Branding is critical to the success of a business. It is the gut feeling, the perceived emotional image that people have about what you do and who you are. Without a consistent, diligent brand development and management strategy, the ability to forge that initial connection with would-be clients is not fully realized. This is especially important because it is this first engagement with your brand that marks the first step in the sales cycle, and plays a significant role in whether your company is viewed as a potential business partner.

The Challenge: Attaining Buy-In for Rebranding

Often, even when there is widespread internal agreement that a rebranding would be of value, there can be reluctance about incurring the cost within a budget year. This basic misperception – the view of rebranding as a cost instead of an investment – can play a definitive role in the associated decision-making of a reluctant board member or C-suite executive.

The Good News: Rebranding Is an Investment

Fortunately, this is a concern with an established solution. From an accounting standpoint, when handled appropriately, rebranding is treated as an investment. While the precise strategies and associated reporting will vary based on a variety of factors (and the consultation of a qualified financial professional is absolutely required), in general, rebranding expenses are recorded as a capital expense (CapEx).

Simply put, CapEx is any expense that a company lists on its balance sheet as an investment. The other common category of expense, operational expense (OpEx), is instead accounted for on the income statement, and is typically watched over vigilantly by a company’s management, as it is deducted directly out of bottom-line profitability.

Making It Happen: Consult With Your CFO, CPA, or Attorney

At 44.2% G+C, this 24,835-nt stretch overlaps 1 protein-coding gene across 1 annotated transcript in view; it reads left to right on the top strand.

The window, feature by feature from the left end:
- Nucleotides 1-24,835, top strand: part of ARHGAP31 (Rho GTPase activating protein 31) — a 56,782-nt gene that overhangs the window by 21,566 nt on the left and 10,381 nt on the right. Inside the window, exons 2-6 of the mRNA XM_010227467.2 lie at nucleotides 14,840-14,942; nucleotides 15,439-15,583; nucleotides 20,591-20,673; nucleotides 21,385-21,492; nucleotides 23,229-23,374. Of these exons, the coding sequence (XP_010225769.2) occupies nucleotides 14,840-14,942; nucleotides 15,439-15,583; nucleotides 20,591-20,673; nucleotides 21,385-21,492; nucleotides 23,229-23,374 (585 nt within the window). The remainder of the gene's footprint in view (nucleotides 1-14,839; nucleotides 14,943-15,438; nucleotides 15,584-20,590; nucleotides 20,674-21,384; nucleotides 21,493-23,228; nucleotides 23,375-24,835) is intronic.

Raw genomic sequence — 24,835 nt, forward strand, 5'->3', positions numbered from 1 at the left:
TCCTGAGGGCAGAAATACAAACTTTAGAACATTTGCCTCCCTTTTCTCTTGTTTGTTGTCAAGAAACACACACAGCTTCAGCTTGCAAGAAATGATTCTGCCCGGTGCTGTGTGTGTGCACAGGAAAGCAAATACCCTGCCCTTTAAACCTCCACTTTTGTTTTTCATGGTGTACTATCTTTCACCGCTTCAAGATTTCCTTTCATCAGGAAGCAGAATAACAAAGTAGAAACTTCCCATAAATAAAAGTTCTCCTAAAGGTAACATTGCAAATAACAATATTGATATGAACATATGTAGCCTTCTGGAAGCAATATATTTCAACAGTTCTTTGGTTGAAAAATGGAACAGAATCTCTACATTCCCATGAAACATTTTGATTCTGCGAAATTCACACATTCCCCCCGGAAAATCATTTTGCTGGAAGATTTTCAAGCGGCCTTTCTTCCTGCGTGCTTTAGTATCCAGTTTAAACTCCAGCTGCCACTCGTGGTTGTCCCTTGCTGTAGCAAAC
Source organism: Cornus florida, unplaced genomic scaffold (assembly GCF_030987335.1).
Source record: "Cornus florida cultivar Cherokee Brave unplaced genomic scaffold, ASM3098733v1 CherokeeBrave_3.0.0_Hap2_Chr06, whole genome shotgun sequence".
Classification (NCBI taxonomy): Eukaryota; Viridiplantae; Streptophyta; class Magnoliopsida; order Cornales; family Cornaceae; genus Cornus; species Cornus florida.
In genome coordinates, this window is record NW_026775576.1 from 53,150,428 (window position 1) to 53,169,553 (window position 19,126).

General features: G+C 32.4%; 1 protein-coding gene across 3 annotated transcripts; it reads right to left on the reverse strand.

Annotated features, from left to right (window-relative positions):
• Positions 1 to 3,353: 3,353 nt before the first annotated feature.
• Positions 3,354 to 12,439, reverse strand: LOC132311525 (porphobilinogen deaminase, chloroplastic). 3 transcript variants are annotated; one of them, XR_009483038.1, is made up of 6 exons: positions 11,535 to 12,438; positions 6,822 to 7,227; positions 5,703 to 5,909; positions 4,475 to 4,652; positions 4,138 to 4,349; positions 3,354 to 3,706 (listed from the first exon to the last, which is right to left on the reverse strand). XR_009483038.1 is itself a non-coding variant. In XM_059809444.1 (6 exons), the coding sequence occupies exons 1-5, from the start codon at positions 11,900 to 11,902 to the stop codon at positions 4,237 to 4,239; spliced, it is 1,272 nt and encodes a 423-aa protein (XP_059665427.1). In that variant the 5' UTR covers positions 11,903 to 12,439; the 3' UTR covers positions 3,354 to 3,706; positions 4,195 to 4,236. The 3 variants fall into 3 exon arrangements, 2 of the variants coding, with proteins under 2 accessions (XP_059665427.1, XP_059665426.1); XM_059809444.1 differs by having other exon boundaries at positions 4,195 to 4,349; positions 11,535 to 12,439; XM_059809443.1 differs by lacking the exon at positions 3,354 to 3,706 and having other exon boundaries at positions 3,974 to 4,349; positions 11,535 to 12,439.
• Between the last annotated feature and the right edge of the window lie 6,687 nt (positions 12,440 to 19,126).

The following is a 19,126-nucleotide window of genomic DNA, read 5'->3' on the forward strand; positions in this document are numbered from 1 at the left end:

It’s no secret that accounting and tax treatment surrounding different forms of investment are complex and will always be, to a certain degree, specific based on your company’s individual situation. Finding out how your rebranding investment should be pursued depends on a wide variety of factors that require a detailed knowledge of not only the applicable tax and financial rules, but of your company’s finances as well.

Much focus is typically placed on demonstrating the operational benefits of a rebrand, and rightfully so. Presenting an attendant accounting benefit can be helpful as teams evaluate its financial impacts. Taking the time to sit down with your CFO, CPA, or attorney is a worthwhile exercise and a great first step toward getting on the same page about how best to proceed.

Introducing Rebranding as an Asset Gained, Not a Cost Lost

SCORR executed a rebranding for a client in 2016. The results were immediate and quantifiable.

The client saw significant improvements of the potential-customer behaviors that lead directly to customer acquisition and business growth. Rebranding leads to increased awareness, digital traffic, and engagement. Which result in more leads, conversions, and customers. And it’s these initial new-client wins that so often build the sort of buzz, momentum, and market reputation that form the foundation of sustainable, ongoing growth and operational success. This is exactly the virtuous cycle SCORR delivers.

In 2017, immediately following the client’s rebrand, its revenues increased 56%. This burst of post-rebrand new client acquisition began when the company had a valuation under $70 million. It has gone on to a valuation over 10x higher, above $700 million.

The impactful gains that can be delivered via rebranding aren’t attained at the cost of taking a short-term loss on the income statement, but from the addition of a long-term asset to the balance sheet.

By creating an asset through investment in your company’s marketplace perception and industry positioning, find out how SCORR can become your creative and competitive advantage.

This material has been prepared for informational purposes only, and is not intended to provide, and should not be relied on for, tax, legal, or accounting advice. Because each company’s legal, tax, and financial situation is different, specific advice should be tailored to its particular circumstances. You are advised to consult with your own CFO, CPA, attorney, and/or other advisor regarding your specific situation.

About the Author

April Roggasch, MBA

Chief Financial Officer

With more than 25 years of experience in finance, April’s focus is to discover the story behind the numbers. Responsible for all financial data at SCORR, her responsibilities include providing oversight of all accounting functions, ensuring that all ledger information is well-documented and accurate, and developing program budgets for SCORR and our clients.